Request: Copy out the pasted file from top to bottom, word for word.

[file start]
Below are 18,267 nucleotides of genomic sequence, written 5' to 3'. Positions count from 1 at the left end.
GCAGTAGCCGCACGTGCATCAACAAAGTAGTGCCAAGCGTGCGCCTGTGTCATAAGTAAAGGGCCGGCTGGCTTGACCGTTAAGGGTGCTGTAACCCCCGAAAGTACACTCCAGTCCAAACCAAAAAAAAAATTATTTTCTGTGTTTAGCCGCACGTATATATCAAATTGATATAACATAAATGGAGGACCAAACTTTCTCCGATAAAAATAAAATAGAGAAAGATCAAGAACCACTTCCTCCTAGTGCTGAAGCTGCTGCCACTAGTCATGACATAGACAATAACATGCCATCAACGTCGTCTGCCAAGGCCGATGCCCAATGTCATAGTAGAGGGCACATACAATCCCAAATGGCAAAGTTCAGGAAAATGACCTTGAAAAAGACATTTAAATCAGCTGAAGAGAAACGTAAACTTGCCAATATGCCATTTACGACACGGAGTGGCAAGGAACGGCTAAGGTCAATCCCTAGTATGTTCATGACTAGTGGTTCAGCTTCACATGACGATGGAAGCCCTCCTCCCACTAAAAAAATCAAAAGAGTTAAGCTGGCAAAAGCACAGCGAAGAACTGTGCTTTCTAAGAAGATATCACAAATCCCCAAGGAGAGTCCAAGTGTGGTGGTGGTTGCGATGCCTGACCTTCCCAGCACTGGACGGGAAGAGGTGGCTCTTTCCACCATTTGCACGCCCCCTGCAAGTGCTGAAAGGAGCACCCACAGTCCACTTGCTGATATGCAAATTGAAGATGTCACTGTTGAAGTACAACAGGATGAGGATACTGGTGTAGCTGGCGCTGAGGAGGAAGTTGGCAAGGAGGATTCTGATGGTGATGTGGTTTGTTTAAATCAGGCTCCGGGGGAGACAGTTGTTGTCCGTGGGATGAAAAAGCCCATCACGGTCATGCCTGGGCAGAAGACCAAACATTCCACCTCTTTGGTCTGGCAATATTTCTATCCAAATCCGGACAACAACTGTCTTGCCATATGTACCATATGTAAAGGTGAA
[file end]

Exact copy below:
Below are 18,267 nucleotides of genomic sequence, written 5' to 3'. Positions count from 1 at the left end.
GCAGTAGCCGCACGTGCATCAACAAAGTAGTGCCAAGCGTGCGCCTGTGTCATAAGTAAAGGGCCGGCTGGCTTGACCGTTAAGGGTGCTGTAACCCCCGAAAGTACACTCCAGTCCAAACCAAAAAAAAAATTATTTTCTGTGTTTAGCCGCACGTATATATCAAATTGATATAACATAAATGGAGGACCAAACTTTCTCCGATAAAAATAAAATAGAGAAAGATCAAGAACCACTTCCTCCTAGTGCTGAAGCTGCTGCCACTAGTCATGACATAGACAATAACATGCCATCAACGTCGTCTGCCAAGGCCGATGCCCAATGTCATAGTAGAGGGCACATACAATCCCAAATGGCAAAGTTCAGGAAAATGACCTTGAAAAAGACATTTAAATCAGCTGAAGAGAAACGTAAACTTGCCAATATGCCATTTACGACACGGAGTGGCAAGGAACGGCTAAGGTCAATCCCTAGTATGTTCATGACTAGTGGTTCAGCTTCACATGACGATGGAAGCCCTCCTCCCACTAAAAAAATCAAAAGAGTTAAGCTGGCAAAAGCACAGCGAAGAACTGTGCTTTCTAAGAAGATATCACAAATCCCCAAGGAGAGTCCAAGTGTGGTGGTGGTTGCGATGCCTGACCTTCCCAGCACTGGACGGGAAGAGGTGGCTCTTTCCACCATTTGCACGCCCCCTGCAAGTGCTGAAAGGAGCACCCACAGTCCACTTGCTGATATGCAAATTGAAGATGTCACTGTTGAAGTACAACAGGATGAGGATACTGGTGTAGCTGGCGCTGAGGAGGAAGTTGGCAAGGAGGATTCTGATGGTGATGTGGTTTGTTTAAATCAGGCTCCGGGGGAGACAGTTGTTGTCCGTGGGATGAAAAAGCCCATCACGGTCATGCCTGGGCAGAAGACCAAACATTCCACCTCTTTGGTCTGGCAATATTTCTATCCAAATCCGGACAACAACTGTCTTGCCATATGTACCATATGTAAAGGTGAA